It seems dubious to claim that one must accept that Occupy is an essential element of the zeitgeist in order to appreciate the artistry or message of a 2012-13 rendition of Les Miserables. One might just as easily claim that recent prostitution scandals (e.g., Secret Service, Spitzer, Zumba, etc.) are part of the zeitgeist and have led us to take an interest in musicals about prostitutes or that the high single-parent rate in the US has led us to take an interest in musicals about the plight of single parents raising children (i.e. Fantine and Valjean). Yes, art exists in a cultural context, but picking and choosing a specific aspect of the current culture as a vantage point for interpretation says much more about you than it does about the zeitgeist or the piece, because in so doing, you are categorizing the zeitgeist into important and unimportant elements.

        Another reviewer could rewrite your opening line as follows:
        “Here it is, “Prostitute Mama: The Musical,” the French musical “Les Miserables” preaching forced prostitution and a police force hellbent on defending the status quo.”

        Or as follows:
        “Here it is, “Single Dad: The Musical,” the French musical “Les Miserables” preaching father-daughter involvement, protection, and isolationism amidst a raucous world.”

        Merely saying that you are operating from “the zeitgeist” does not cut it, because such a view does not account for the cultural fragmentation of the age and blinds you to your own biases.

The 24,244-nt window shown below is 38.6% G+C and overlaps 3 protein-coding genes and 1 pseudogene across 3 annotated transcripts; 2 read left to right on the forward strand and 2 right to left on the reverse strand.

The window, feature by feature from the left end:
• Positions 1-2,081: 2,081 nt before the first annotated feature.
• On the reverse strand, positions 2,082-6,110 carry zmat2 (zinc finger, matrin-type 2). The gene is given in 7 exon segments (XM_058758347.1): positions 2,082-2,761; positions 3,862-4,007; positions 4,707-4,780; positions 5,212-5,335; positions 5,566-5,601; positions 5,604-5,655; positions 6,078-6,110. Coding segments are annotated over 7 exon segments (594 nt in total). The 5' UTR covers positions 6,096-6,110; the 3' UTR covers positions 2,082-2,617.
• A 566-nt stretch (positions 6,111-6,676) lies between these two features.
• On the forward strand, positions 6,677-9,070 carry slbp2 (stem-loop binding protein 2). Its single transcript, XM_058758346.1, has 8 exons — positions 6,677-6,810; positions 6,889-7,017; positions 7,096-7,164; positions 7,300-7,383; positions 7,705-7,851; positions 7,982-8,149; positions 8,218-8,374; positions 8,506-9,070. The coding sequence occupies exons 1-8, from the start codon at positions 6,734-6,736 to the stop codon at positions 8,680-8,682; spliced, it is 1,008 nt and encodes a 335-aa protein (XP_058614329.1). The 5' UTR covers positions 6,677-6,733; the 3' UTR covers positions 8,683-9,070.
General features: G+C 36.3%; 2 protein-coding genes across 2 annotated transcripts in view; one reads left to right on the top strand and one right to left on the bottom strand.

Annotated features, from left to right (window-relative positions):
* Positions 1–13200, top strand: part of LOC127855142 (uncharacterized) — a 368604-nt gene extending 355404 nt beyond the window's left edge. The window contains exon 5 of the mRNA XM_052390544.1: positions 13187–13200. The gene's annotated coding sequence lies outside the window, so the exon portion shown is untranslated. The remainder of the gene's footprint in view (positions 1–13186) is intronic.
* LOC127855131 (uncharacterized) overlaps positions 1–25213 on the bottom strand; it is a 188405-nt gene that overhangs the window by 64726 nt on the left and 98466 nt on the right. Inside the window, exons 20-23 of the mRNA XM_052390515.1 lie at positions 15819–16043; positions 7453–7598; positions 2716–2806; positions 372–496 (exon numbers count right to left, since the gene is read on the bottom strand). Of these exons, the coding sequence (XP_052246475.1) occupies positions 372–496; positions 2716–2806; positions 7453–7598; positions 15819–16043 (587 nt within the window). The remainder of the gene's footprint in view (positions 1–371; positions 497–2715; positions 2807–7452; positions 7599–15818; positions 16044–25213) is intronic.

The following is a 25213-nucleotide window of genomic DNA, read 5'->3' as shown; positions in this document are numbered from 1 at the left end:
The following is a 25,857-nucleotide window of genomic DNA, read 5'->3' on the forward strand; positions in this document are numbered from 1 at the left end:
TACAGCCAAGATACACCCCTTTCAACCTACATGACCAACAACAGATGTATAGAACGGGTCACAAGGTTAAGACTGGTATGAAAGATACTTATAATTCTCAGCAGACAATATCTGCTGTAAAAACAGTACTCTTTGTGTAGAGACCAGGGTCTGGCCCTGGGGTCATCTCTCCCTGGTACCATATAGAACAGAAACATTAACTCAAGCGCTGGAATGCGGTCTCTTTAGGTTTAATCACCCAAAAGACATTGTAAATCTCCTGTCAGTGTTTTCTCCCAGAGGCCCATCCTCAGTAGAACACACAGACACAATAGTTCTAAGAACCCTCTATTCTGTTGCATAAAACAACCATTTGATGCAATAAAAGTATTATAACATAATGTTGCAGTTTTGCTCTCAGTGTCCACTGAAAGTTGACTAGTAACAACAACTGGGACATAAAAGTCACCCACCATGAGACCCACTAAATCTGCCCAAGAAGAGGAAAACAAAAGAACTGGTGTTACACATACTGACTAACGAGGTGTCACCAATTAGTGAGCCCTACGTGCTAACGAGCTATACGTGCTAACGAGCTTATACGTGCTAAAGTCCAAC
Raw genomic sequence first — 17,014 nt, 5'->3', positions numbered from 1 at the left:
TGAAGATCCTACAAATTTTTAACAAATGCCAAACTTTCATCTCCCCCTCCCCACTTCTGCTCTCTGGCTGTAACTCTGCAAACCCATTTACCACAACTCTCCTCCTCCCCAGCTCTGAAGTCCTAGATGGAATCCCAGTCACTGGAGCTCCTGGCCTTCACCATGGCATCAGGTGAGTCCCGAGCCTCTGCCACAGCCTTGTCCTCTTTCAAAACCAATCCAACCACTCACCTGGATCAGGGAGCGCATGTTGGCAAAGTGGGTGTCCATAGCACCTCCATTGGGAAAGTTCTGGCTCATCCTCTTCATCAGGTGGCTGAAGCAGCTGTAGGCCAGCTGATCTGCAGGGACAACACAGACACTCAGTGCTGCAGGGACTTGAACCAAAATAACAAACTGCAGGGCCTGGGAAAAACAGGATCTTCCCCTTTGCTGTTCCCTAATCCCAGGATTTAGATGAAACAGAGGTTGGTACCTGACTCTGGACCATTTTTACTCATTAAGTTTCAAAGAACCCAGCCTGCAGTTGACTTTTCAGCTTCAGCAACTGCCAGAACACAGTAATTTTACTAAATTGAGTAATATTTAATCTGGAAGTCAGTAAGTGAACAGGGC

If you use Occupy as your lens for understanding an adaptation of an old and immensely popular musical, which was itself an adaptation of an old and immensely popular novel, then, yes, I most certainly am “missing [your] point,” because I think that such a lens would end up being quite myopic and misdirected: it overemphasizes Occupy in the zeitgeist and does not focus on the central conflict of the piece. The sweeping social revolution aspect of the story is arguably little more than the setting for the real conflicts, which are interpersonal and internal, and if you are going to choose a cultural lens of interpretation, I think it would be wiser to choose one that focused on the central message of the piece.

        Finally, I apologize if you judge these posts as “patronizing rants.” That is, nonetheless, your interpretation and not my intent as the author.

      • Sorry, this was too windy and silly to reply to straight away. EVERYthing is a product of its times. “300” is connected to East/West conflict post-9/11, “Flipped” to Baby Boomer values lost between generations, etc.
        And since I can’t even tell that you’ve even bothered to see the movie, well, grind your axe someplace else.

  8. David says:

    Every time Russel Crowe sang, I wanted to cover my ears.

  9. Occupy was and is about a great deal more than many of the commenters here seem to think. In fact, the abuses of our criminal justice system have been loudly decried by these “spoiled brats” among whom I have proudly stood, chanted, and marched (despite being 35, having a full time job, and two kids… but then, many of my fellow Occupiers fail to match the stereotypes heaped upon them).